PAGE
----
Saturday, July 24, 2010

GUEST BLOG POST: Prep Your Child for Kindergarten Testing by Karen Quinn

(photo by David Drapkin)

There is a controversy brewing in NYC over the city’s gifted and talented program. It seems that more Manhattan kids than ever are scoring in the 90th percentile and above on the test. Officials are blaming this score inflation on overzealous parents who are hiring toddler tutors and buying commercial prep materials to give their kids a leg up. People commenting on the controversy almost universally condemn parents who prepare their kids for testing as being (and I quote) “pushy,” “insane,” or AWPWTMTOTH (“Annoying White Parents With Too Much Time On Their Hands).

I disagree. I believe that parents who prepare their youngsters for the material covered by IQ tests are “responsible,” “smart,” and not necessarily annoying, white or people with too much time on their hands.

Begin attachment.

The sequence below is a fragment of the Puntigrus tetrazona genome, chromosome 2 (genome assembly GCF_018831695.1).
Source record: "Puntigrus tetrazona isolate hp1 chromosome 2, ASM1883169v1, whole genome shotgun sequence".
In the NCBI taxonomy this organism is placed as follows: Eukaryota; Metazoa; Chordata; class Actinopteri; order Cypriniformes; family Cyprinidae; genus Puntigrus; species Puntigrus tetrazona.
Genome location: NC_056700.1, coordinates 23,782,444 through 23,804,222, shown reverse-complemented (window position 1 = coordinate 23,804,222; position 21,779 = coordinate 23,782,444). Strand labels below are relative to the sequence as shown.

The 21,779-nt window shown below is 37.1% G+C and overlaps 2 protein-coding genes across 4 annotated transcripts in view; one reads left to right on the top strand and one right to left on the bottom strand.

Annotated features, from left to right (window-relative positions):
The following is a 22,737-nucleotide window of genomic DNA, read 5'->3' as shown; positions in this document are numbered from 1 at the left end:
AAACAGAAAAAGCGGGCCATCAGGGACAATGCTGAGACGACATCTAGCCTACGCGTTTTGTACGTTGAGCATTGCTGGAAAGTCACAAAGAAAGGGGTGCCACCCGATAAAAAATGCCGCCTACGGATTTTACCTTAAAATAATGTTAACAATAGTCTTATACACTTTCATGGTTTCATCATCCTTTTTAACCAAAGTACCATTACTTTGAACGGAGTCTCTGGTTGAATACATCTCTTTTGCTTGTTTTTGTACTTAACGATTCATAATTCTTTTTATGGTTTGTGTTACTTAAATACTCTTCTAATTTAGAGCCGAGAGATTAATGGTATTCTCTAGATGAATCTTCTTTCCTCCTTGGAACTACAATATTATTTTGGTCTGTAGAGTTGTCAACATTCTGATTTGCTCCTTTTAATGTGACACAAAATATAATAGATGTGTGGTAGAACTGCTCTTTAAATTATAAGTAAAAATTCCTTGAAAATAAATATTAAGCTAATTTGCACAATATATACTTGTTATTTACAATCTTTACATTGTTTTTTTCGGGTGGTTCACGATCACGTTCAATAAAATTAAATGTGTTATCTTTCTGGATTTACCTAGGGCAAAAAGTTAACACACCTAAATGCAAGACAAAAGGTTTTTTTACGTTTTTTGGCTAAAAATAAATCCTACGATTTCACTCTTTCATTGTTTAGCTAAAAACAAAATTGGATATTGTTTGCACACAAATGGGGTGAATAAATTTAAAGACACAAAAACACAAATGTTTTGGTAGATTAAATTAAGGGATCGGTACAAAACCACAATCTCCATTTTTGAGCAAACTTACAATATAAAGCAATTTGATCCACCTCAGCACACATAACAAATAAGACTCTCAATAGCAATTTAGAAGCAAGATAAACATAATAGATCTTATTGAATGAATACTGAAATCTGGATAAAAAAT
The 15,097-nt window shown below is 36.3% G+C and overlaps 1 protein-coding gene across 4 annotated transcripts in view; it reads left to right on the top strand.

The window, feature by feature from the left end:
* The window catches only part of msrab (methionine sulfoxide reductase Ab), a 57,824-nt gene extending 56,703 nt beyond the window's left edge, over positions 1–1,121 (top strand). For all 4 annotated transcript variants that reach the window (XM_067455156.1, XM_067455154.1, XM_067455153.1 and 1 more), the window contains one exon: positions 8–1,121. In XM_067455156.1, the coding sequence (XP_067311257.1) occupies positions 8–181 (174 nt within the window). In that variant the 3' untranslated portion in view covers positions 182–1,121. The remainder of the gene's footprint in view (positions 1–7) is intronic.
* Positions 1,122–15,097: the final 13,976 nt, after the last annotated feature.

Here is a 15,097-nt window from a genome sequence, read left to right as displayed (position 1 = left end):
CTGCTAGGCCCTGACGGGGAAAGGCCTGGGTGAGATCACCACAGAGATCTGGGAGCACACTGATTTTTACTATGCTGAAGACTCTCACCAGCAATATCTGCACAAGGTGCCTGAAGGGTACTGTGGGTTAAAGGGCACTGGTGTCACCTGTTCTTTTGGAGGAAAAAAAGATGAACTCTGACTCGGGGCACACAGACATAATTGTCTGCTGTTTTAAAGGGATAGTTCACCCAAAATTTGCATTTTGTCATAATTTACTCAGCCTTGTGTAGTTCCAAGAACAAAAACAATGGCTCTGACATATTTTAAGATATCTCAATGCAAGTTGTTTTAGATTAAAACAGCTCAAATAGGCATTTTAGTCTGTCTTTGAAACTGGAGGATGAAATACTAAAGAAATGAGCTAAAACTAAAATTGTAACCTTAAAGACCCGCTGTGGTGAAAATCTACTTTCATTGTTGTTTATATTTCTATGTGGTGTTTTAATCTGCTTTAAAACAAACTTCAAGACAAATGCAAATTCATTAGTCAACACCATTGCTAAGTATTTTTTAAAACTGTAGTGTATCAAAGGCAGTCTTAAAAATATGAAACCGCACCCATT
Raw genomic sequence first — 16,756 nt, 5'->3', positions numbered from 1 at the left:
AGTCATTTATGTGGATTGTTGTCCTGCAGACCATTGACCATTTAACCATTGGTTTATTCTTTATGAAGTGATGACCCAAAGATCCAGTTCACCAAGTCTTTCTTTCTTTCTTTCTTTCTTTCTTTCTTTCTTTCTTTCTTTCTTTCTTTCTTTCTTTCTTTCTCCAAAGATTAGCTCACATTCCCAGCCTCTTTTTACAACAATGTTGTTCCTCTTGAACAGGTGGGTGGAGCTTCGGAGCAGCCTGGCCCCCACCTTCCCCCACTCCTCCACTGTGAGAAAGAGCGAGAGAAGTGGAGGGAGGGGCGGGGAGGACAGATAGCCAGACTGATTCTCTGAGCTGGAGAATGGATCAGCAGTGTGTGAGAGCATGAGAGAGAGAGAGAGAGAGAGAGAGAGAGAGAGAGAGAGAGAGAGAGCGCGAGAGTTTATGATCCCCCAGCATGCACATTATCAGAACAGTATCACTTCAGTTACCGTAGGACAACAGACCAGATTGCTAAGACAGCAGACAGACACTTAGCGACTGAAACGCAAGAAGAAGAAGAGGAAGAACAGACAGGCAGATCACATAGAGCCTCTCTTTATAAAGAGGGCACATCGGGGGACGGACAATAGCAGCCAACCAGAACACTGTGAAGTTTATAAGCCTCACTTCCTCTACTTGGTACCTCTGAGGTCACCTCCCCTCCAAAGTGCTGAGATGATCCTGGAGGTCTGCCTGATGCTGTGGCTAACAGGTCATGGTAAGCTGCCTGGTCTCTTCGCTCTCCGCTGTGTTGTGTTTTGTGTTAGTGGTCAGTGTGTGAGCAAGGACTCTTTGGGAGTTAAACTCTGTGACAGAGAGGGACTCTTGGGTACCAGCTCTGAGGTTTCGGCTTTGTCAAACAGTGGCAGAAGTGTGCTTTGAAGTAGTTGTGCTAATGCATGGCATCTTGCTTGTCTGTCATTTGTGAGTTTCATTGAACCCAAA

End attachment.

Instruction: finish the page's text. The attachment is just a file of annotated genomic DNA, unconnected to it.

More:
IQ tests are far from perfect. They are inaccurate predictors of a child’s ability to excel in school, especially when given to children as young as four. A child’s brain continues to develop well into her teens and early twenties. A toddler who is struggling with language or fine-motor skills can soar later with the right intervention.

Still, IQ tests do assess the 7-abilities children need for academic success: language, knowledge, math, thinking, memory, spatial, and fine-motor skills. Kids must have these same abilities to excel from the time they start kindergarten until they finish high school. As a parent, it is our job (no, our duty!) to understand these abilities, instill them in our children, and recognize whether or not our kids have them. If a child is missing just one of these abilities, he’ll struggle in school, endure criticism and embarrassment in class, and will likely suffer diminished self-esteem. It sounds harsh, but it’s true.